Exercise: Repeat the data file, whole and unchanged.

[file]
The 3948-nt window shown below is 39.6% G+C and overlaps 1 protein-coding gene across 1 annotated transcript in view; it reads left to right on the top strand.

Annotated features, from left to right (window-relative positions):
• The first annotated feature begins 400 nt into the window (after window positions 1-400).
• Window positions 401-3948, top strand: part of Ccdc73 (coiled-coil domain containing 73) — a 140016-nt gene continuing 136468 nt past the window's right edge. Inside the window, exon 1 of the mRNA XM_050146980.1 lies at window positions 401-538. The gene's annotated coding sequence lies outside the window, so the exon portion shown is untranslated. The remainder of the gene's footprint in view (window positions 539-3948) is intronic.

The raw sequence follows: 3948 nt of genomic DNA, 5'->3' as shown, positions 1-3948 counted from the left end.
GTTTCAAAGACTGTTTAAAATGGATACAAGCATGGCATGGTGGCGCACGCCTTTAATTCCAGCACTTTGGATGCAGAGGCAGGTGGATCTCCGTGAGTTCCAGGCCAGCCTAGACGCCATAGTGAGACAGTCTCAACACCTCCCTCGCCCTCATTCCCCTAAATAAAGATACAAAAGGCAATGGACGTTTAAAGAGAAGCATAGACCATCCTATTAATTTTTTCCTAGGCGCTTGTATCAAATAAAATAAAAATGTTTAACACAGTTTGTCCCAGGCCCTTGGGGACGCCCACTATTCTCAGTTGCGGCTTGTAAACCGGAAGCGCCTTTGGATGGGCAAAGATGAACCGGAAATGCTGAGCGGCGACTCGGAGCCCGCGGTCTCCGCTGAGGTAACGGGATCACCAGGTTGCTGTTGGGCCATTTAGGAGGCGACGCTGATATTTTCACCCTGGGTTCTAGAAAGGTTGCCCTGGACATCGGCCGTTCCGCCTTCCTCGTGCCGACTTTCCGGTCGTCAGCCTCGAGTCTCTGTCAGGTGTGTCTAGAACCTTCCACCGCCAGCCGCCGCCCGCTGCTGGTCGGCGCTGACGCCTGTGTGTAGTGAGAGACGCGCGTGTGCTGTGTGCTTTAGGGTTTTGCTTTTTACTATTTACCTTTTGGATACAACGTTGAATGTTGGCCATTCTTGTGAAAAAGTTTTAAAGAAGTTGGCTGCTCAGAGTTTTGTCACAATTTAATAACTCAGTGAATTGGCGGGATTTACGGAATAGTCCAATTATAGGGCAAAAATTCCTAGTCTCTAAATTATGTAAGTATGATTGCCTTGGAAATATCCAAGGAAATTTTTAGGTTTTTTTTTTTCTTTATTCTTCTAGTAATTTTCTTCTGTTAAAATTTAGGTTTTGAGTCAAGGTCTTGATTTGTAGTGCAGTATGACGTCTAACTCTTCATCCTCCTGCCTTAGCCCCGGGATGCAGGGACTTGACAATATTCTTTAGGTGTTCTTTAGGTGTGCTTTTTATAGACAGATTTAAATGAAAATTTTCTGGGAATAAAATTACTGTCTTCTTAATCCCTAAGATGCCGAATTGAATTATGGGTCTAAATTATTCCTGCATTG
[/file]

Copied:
The 3948-nt window shown below is 39.6% G+C and overlaps 1 protein-coding gene across 1 annotated transcript in view; it reads left to right on the top strand.

Annotated features, from left to right (window-relative positions):
• The first annotated feature begins 400 nt into the window (after window positions 1-400).
• Window positions 401-3948, top strand: part of Ccdc73 (coiled-coil domain containing 73) — a 140016-nt gene continuing 136468 nt past the window's right edge. Inside the window, exon 1 of the mRNA XM_050146980.1 lies at window positions 401-538. The gene's annotated coding sequence lies outside the window, so the exon portion shown is untranslated. The remainder of the gene's footprint in view (window positions 539-3948) is intronic.

The raw sequence follows: 3948 nt of genomic DNA, 5'->3' as shown, positions 1-3948 counted from the left end.
GTTTCAAAGACTGTTTAAAATGGATACAAGCATGGCATGGTGGCGCACGCCTTTAATTCCAGCACTTTGGATGCAGAGGCAGGTGGATCTCCGTGAGTTCCAGGCCAGCCTAGACGCCATAGTGAGACAGTCTCAACACCTCCCTCGCCCTCATTCCCCTAAATAAAGATACAAAAGGCAATGGACGTTTAAAGAGAAGCATAGACCATCCTATTAATTTTTTCCTAGGCGCTTGTATCAAATAAAATAAAAATGTTTAACACAGTTTGTCCCAGGCCCTTGGGGACGCCCACTATTCTCAGTTGCGGCTTGTAAACCGGAAGCGCCTTTGGATGGGCAAAGATGAACCGGAAATGCTGAGCGGCGACTCGGAGCCCGCGGTCTCCGCTGAGGTAACGGGATCACCAGGTTGCTGTTGGGCCATTTAGGAGGCGACGCTGATATTTTCACCCTGGGTTCTAGAAAGGTTGCCCTGGACATCGGCCGTTCCGCCTTCCTCGTGCCGACTTTCCGGTCGTCAGCCTCGAGTCTCTGTCAGGTGTGTCTAGAACCTTCCACCGCCAGCCGCCGCCCGCTGCTGGTCGGCGCTGACGCCTGTGTGTAGTGAGAGACGCGCGTGTGCTGTGTGCTTTAGGGTTTTGCTTTTTACTATTTACCTTTTGGATACAACGTTGAATGTTGGCCATTCTTGTGAAAAAGTTTTAAAGAAGTTGGCTGCTCAGAGTTTTGTCACAATTTAATAACTCAGTGAATTGGCGGGATTTACGGAATAGTCCAATTATAGGGCAAAAATTCCTAGTCTCTAAATTATGTAAGTATGATTGCCTTGGAAATATCCAAGGAAATTTTTAGGTTTTTTTTTTTCTTTATTCTTCTAGTAATTTTCTTCTGTTAAAATTTAGGTTTTGAGTCAAGGTCTTGATTTGTAGTGCAGTATGACGTCTAACTCTTCATCCTCCTGCCTTAGCCCCGGGATGCAGGGACTTGACAATATTCTTTAGGTGTTCTTTAGGTGTGCTTTTTATAGACAGATTTAAATGAAAATTTTCTGGGAATAAAATTACTGTCTTCTTAATCCCTAAGATGCCGAATTGAATTATGGGTCTAAATTATTCCTGCATTG